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Getting Started
Form Processing
IoC Container
Hibernate ORM



Spring MVC Internationalization


Text labels and headings can be externalized into resource bundles, allowing Spring's internationalization features to automatically display web pages in the appropriate language.

Tip
Tip - as an alternative, check out the Google website translator gadget, which can dynamically translate web pages into 51 languages (note that, in Google's own words, "it's not a perfect substitute for the art of professional translation").

Resource Bundles

We set up three resource bundle files called messages_en.properties (English), messages_fr.properties (French) and messages.properties (the default if no other file is found).

The files contain key-value pairs representing text for the web pages in different languages.

messages_en.properties
application.name=hello world

#navigation.back=Back
#falls back to messages.properties

country.plural=Countries
country.details=Country Details
country.name=Name
country.area=Area
country.population=Population
country.updatedOn=Last Updated
country.currency=Currency

messages_fr.properties
application.name=bonjour monde

navigation.back=Retournez

country.plural=Pays
country.details=Détails de pays
country.name=Nom
country.area=Taille
country.population=Population
country.updatedOn=Dernier mis à jour
country.currency=Devise

messages.properties
application.name=hello world

navigation.back=Back

country.plural=Countries
country.details=Country Details
country.name=Name
country.area=Area
country.population=Population
country.updatedOn=Last Updated
country.currency=Currency
We tell Spring how to locate these resource bundles in the configuration section.

JSP Pages

Next, we convert our JSP pages to use the <spring:message> tag from the Spring tag library to display static text, and to use the JSTL <fmt:formatNumber> and <fmt:formatDate> tags to display numbers and dates.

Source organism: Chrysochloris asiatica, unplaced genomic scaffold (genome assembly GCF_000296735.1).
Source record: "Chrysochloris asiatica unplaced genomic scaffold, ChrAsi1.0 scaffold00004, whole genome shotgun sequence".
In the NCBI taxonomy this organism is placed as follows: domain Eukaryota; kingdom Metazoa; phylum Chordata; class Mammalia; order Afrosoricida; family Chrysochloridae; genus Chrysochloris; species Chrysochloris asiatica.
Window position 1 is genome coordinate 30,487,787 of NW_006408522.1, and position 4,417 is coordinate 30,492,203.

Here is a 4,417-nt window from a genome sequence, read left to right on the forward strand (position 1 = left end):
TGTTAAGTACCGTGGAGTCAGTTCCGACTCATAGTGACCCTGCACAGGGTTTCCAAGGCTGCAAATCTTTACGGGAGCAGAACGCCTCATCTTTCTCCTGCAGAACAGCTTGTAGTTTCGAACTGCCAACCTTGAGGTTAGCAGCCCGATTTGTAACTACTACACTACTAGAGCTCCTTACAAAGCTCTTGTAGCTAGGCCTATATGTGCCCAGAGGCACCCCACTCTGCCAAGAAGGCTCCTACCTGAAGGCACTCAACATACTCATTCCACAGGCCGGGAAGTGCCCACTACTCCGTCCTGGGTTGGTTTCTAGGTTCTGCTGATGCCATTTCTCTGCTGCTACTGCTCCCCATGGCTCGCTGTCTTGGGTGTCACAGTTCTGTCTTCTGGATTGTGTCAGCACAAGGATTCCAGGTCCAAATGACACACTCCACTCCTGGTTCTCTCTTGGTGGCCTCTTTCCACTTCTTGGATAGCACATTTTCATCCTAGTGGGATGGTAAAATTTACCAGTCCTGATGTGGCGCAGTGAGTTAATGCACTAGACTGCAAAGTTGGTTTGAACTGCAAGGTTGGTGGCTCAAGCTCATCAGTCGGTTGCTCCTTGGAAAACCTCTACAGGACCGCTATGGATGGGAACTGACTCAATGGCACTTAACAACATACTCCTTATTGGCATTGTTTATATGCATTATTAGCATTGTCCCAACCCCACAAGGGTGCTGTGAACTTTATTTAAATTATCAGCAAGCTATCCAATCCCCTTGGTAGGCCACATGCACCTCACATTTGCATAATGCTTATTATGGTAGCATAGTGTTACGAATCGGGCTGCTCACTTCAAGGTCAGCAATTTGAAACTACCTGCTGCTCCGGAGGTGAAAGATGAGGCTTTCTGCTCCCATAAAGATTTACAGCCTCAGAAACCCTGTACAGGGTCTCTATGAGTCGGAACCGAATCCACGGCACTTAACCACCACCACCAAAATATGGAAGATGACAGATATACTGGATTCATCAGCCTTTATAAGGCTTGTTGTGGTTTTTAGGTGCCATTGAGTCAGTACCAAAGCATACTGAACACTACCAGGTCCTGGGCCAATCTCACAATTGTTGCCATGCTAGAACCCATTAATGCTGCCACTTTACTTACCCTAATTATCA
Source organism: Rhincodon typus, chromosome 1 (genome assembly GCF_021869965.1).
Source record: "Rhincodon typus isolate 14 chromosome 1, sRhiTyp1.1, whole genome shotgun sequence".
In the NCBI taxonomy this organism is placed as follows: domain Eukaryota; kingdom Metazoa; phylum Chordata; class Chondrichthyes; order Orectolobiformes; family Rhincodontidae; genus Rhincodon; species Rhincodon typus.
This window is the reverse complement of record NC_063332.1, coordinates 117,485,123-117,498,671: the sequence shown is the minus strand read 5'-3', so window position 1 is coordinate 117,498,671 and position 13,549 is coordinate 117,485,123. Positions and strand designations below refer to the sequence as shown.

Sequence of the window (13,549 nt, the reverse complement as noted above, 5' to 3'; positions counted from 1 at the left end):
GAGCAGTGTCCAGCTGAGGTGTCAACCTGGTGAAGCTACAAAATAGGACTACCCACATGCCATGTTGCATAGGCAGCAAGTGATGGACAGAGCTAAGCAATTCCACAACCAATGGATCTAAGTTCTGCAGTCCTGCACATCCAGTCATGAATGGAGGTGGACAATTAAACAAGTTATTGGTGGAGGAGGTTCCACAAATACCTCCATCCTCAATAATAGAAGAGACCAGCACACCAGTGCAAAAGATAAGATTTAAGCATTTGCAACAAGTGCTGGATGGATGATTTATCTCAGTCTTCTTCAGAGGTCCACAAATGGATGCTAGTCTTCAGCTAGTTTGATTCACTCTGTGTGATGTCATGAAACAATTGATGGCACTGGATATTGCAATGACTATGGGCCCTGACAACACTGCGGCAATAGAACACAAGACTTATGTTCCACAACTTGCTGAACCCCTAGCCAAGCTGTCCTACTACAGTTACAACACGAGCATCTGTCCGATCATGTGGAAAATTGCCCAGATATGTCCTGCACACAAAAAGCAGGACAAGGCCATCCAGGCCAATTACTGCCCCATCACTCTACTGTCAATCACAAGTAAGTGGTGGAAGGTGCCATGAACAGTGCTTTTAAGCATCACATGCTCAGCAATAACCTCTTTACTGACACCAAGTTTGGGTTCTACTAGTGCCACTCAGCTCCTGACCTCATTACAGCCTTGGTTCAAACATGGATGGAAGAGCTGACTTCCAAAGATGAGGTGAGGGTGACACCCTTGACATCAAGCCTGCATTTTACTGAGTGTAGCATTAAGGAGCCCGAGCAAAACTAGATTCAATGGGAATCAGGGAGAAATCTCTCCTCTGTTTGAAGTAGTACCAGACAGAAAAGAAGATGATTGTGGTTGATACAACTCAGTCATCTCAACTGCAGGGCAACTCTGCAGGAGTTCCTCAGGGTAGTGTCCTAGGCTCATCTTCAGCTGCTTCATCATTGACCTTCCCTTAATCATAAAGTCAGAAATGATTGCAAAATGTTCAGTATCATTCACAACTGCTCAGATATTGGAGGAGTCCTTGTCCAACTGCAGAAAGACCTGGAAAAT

<table>
  <tr>
    <td><spring:message code="country.name"/></td>
    <td>${country.name}</td>
  </tr>
  <tr>
    <td><spring:message code="country.area"/></td>
    <td><fmt:formatNumber type="number" value="${country.area}" /></td>
  </tr>
  <tr>
    <td><spring:message code="country.population"/></td>
    <td><fmt:formatNumber type="number" value="${country.population}" /></td>
  </tr>
  <tr>
    <td><spring:message code="country.updatedOn"/></td>
    <td><fmt:formatDate value="${country.populationLastUpdated}"/></td>
  </tr>
  <tr>
    <td><spring:message code="country.currency"/></td>
    <td>${country.currency}</td>
  </tr>
</table>

Locale

The appropriate resource bundle (and therefore, the appropriate set of messages to be displayed) is automatically selected by Spring, based on the end user's locale. If the display language setting is English, then the messages_en.properties file will be used. If the language is French then the messages_fr.properties file will be used, and so on.

If a file is not available for a language, or a message within a file cannot be found (for example, navigation.back in messages_en.properties has been commented out), then Spring will fall back to using the entries in messages.properties.

The same JSP page can now be displayed in Engish or French.

English
Hello World Application in English

French
Hello World Application in French


Tip
Tip - change the language preferences in your browser to access the different resource bundles for the application.

Formatting

In addition to Spring's <spring:message> tag, we also use the JSTL <fmt:formatNumber> and <fmt:formatDate> tags to display numbers and dates.

A number that is displayed as 999,999,999 in English is displayed as 999 999 999 in French, and dates displayed as Mon dd, yyyy in English are displayed as dd mon. yyyy in French. Month names and their abbreviations are also converted to the appropriate language.
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